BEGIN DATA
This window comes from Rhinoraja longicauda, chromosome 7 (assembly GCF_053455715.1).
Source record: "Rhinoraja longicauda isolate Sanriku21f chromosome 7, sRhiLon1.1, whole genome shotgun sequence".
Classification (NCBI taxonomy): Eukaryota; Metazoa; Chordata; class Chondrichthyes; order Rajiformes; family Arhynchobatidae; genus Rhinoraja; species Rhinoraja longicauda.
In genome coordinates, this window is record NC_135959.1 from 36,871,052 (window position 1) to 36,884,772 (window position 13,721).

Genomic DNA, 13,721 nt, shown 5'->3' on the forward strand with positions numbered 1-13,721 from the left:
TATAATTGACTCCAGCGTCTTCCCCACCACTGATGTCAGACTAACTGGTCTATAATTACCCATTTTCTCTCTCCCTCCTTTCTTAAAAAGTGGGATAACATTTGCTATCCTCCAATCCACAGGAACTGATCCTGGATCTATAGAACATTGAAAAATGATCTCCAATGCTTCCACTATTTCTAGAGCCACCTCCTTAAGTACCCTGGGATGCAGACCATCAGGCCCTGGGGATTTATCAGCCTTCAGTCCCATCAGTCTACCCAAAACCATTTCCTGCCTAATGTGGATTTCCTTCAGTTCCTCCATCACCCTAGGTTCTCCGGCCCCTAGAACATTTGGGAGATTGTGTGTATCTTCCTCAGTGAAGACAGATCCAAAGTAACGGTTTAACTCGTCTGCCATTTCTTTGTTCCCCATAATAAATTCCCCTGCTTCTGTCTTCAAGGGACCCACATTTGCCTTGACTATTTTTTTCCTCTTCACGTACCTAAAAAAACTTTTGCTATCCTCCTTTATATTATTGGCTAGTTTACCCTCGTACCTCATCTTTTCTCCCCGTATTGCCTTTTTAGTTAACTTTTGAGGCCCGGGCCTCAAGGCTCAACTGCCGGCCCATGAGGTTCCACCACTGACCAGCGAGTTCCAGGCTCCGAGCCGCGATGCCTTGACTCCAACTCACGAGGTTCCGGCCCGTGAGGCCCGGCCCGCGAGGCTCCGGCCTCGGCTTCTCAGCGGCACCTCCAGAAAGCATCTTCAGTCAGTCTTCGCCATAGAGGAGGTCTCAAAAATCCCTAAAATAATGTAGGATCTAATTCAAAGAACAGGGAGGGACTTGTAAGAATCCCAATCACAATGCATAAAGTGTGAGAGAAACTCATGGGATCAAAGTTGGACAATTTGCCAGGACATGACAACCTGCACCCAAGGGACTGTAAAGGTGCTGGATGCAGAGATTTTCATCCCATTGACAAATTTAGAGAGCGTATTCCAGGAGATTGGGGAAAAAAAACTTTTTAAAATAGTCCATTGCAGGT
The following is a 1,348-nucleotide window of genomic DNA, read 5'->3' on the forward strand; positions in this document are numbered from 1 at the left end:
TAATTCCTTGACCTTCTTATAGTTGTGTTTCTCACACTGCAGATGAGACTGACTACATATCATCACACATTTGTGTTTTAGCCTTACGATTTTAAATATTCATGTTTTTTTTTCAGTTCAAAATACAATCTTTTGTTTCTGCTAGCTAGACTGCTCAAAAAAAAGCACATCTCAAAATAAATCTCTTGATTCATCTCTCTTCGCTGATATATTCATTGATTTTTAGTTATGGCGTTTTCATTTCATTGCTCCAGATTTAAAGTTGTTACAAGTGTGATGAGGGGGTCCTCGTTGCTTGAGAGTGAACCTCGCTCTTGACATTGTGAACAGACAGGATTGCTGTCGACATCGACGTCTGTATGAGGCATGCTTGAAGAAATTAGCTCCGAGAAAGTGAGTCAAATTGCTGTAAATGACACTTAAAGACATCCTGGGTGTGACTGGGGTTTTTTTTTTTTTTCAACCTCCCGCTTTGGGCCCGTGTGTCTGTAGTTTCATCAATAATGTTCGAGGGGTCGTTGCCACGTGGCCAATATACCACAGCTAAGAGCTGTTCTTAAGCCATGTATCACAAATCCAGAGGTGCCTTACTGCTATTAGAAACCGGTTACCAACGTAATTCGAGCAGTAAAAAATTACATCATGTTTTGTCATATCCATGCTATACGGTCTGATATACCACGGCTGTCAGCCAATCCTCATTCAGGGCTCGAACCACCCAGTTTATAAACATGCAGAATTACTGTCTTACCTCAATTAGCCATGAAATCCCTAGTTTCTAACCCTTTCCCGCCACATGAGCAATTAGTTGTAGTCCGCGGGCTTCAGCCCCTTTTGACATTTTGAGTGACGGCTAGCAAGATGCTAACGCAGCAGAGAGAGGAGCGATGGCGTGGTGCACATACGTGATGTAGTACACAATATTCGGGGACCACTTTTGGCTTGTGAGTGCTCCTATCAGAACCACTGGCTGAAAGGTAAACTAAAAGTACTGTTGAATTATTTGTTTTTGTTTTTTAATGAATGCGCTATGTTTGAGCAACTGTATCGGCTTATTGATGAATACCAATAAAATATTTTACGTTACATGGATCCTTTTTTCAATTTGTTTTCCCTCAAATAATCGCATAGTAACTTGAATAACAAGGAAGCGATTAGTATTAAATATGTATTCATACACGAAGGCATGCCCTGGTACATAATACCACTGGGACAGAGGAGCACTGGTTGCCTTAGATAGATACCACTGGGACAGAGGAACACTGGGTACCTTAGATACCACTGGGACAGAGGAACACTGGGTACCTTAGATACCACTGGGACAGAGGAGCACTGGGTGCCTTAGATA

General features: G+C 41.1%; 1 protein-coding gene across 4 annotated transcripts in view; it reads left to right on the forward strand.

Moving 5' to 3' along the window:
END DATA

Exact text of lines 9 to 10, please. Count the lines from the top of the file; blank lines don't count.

General features: G+C 41.1%; 1 protein-coding gene across 4 annotated transcripts in view; it reads left to right on the forward strand.

Moving 5' to 3' along the window: